Occurrence Briefs are concise reports that detail the facts surrounding a transport safety occurrence, as received in the initial notification and any follow-up enquiries. They provide an opportunity to share safety messages in the absence of an investigation.
On 30 August 2018, a Piper Seminole departed Jandakot, Western Australia on a dual IFR training flight.
During an ILS approach to Perth runway 24, the crew became visual at 1,800 ft and reported visual to tower. The crew were issued missed approach instructions to turn left 080 and climb to 2,500 ft visual. At the missed approach point, the crew initiated the missed approach under simulated asymmetric conditions and the instructor restored power to the engines once established in the climb. During the climb, the crew contacted the approach controller who issued an amended visual heading. The instructor then replied not visual to the approach controller who sought to confirm that the aircraft was in cloud, to which the instructor replied yes. The controller then, with the belief that the aircraft was in cloud below the minimum vector altitude, instructed the crew to climb at best rate to 2,800 ft which the crew complied with.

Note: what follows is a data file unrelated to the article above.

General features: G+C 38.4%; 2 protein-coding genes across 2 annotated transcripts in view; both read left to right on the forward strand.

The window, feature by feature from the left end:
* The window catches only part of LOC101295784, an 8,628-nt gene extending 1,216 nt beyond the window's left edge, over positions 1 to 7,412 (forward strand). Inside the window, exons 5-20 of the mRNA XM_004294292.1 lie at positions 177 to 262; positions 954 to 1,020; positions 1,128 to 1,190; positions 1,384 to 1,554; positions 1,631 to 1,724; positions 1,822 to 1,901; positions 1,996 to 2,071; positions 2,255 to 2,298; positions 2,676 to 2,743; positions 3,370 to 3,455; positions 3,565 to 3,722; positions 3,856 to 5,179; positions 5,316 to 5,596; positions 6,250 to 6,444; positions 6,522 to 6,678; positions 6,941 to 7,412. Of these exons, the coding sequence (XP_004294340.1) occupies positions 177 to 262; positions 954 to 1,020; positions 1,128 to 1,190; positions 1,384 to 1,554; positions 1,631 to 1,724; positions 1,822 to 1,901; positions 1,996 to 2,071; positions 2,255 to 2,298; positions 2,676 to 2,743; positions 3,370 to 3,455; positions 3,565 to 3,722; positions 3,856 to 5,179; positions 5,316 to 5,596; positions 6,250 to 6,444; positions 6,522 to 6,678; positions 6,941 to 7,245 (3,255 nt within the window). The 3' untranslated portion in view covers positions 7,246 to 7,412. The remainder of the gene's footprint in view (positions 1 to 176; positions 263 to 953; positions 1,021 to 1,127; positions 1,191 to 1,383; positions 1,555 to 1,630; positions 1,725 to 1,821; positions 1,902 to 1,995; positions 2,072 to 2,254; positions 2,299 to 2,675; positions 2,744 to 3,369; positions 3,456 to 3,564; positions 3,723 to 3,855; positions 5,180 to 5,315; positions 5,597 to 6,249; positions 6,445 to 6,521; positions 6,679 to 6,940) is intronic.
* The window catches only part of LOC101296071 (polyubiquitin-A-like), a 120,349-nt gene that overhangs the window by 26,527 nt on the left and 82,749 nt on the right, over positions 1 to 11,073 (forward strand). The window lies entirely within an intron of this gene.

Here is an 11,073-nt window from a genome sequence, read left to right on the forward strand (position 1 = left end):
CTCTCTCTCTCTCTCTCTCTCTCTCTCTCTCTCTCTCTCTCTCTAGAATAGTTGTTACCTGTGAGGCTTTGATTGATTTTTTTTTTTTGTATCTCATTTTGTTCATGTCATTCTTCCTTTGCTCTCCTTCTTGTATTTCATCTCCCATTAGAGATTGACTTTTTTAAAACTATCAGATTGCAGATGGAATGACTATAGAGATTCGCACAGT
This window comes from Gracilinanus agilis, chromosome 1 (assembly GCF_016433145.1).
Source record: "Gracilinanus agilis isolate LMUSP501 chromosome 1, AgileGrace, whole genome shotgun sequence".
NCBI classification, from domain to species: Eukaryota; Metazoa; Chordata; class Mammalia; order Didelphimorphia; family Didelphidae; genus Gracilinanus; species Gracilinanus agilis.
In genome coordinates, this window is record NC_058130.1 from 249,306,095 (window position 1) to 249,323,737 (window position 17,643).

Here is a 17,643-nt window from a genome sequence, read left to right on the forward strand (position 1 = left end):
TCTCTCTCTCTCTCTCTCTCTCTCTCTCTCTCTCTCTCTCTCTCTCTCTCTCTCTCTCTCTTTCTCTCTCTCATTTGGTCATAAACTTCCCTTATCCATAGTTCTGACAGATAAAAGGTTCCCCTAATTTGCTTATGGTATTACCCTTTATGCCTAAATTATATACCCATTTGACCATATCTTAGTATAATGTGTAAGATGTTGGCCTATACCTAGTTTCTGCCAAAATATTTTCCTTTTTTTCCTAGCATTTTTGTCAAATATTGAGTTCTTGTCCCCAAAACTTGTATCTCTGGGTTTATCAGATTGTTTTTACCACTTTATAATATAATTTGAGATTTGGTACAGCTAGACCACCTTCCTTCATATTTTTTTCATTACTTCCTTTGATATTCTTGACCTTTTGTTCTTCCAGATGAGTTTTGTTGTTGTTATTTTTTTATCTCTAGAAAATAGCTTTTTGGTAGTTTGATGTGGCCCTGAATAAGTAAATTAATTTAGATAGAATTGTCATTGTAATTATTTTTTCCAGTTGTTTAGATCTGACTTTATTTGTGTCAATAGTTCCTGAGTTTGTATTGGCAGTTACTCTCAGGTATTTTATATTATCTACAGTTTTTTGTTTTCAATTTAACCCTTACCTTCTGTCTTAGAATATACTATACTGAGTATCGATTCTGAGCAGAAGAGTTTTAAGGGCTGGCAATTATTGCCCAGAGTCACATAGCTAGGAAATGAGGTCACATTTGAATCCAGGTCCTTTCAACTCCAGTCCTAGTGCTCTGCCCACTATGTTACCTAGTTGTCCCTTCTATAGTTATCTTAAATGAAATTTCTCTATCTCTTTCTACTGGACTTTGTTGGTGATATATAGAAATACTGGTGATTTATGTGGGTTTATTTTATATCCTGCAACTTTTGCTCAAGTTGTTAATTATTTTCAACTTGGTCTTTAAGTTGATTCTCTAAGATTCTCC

The pilot later reported that the crew were visual at the time they reported not visual, however were unable to maintain visual with the current clearance. As a result, the crew were instructed to climb above the minimum vector altitude of 2,500 ft in Instrument Metrological Conditions (IMC).
Following the incident, the operator advises that an investigation was undertaken and the pilot in command was interviewed and de-briefed.
Pilots are responsible to inform ATC if they are unable to comply with a clearance. Doing so early will give more time for a controller to issue an alternative clearance.
About this report
Decisions regarding whether to conduct an investigation, and the scope of an investigation, are based on many factors, including the level of safety benefit likely to be obtained from an investigation. For this occurrence, no investigation has been conducted and the ATSB did not verify the accuracy of the information. A brief description has been written using information supplied in the notification and any follow-up information in order to produce a short summary report, and allow for greater industry awareness of potential safety issues and possible safety actions.
|Date:||30 August 2018||Investigation status:||Completed|
|Release Date:||20 December 2018||Occurrence category:||Incident|
|Aircraft manufacturer||Piper Aircraft Corp|
|Type of operation||Flying Training|
|Damage to aircraft||Nil|